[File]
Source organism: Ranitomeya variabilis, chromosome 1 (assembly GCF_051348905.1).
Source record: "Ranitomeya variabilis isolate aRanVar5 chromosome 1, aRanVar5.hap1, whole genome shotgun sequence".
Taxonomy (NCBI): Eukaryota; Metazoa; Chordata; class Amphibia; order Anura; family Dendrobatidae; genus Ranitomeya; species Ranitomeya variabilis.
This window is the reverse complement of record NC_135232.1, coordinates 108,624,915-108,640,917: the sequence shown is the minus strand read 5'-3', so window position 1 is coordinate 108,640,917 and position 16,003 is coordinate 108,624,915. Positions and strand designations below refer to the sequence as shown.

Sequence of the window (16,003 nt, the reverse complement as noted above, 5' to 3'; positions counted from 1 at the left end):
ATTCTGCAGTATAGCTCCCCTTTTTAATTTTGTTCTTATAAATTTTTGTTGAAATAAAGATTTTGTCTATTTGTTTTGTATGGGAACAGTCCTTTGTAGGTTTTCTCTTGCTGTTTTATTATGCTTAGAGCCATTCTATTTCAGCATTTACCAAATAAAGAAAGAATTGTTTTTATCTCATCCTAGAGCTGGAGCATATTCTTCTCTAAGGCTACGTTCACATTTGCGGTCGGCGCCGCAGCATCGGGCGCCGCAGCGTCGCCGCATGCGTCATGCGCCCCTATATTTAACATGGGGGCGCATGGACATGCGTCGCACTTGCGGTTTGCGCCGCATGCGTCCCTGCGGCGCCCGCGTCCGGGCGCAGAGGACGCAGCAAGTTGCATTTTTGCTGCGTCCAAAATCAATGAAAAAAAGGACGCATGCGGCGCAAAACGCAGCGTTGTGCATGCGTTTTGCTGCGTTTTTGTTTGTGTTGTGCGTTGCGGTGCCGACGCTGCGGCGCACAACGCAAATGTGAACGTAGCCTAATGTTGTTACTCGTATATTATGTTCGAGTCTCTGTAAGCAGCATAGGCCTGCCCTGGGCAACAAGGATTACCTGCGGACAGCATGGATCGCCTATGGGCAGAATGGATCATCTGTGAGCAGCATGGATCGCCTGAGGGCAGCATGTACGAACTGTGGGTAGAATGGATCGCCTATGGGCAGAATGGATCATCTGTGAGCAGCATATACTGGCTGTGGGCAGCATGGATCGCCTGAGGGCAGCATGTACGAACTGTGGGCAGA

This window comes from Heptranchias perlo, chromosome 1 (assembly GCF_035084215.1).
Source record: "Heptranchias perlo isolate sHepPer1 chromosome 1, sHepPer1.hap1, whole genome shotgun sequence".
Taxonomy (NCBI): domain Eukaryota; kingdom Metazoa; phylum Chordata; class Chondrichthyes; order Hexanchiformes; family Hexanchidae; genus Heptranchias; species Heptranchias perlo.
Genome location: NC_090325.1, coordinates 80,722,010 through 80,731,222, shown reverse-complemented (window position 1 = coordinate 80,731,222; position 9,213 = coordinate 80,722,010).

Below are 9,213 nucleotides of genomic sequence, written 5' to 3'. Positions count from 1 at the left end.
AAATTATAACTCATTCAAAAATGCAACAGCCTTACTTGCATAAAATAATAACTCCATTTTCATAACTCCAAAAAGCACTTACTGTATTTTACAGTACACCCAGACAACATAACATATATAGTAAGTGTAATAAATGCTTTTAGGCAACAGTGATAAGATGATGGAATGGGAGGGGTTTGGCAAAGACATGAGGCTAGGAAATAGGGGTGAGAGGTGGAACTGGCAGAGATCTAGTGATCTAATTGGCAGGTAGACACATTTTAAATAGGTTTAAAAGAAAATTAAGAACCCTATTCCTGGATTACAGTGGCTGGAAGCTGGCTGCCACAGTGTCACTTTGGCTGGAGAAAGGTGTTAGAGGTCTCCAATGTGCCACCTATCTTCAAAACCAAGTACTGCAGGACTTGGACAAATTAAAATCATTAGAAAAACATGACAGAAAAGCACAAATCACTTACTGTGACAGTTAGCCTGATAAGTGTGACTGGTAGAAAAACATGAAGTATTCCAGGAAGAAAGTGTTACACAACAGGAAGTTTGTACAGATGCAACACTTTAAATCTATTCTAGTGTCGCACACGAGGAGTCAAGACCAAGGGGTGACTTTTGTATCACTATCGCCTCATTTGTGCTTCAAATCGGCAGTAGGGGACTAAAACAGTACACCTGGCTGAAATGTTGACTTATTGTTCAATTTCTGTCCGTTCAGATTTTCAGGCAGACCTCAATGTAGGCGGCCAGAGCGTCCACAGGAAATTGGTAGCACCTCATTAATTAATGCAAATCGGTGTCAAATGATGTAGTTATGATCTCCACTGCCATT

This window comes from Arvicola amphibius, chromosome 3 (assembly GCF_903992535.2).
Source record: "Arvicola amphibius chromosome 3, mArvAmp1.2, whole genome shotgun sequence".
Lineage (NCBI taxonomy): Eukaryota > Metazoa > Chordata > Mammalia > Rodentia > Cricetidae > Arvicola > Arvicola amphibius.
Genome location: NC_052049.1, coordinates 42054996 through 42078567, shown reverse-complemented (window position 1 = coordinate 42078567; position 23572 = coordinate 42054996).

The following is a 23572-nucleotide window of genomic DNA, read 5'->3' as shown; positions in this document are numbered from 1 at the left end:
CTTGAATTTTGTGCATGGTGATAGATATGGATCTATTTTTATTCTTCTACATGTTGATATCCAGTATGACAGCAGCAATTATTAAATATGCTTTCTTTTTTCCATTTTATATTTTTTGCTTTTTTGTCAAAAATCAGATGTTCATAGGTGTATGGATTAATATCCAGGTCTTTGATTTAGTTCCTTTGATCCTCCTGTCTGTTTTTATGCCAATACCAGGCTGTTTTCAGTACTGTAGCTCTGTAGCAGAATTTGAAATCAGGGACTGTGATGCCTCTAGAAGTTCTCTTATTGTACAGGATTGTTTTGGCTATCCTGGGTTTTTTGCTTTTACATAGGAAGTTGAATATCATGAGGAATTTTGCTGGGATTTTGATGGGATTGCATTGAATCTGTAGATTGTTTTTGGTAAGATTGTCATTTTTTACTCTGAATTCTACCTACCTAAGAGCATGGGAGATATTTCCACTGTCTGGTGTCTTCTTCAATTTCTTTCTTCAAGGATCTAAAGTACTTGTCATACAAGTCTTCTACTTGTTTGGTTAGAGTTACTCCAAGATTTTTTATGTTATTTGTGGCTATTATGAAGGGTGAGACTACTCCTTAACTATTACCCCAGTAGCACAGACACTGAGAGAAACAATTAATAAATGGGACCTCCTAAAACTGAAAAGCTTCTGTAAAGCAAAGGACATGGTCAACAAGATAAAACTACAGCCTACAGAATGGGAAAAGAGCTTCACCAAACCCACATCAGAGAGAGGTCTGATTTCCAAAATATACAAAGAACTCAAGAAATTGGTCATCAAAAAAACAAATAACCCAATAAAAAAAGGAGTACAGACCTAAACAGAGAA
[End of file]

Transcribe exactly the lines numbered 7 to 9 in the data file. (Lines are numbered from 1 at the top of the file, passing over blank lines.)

This window comes from Heptranchias perlo, chromosome 1 (assembly GCF_035084215.1).
Source record: "Heptranchias perlo isolate sHepPer1 chromosome 1, sHepPer1.hap1, whole genome shotgun sequence".
Taxonomy (NCBI): domain Eukaryota; kingdom Metazoa; phylum Chordata; class Chondrichthyes; order Hexanchiformes; family Hexanchidae; genus Heptranchias; species Heptranchias perlo.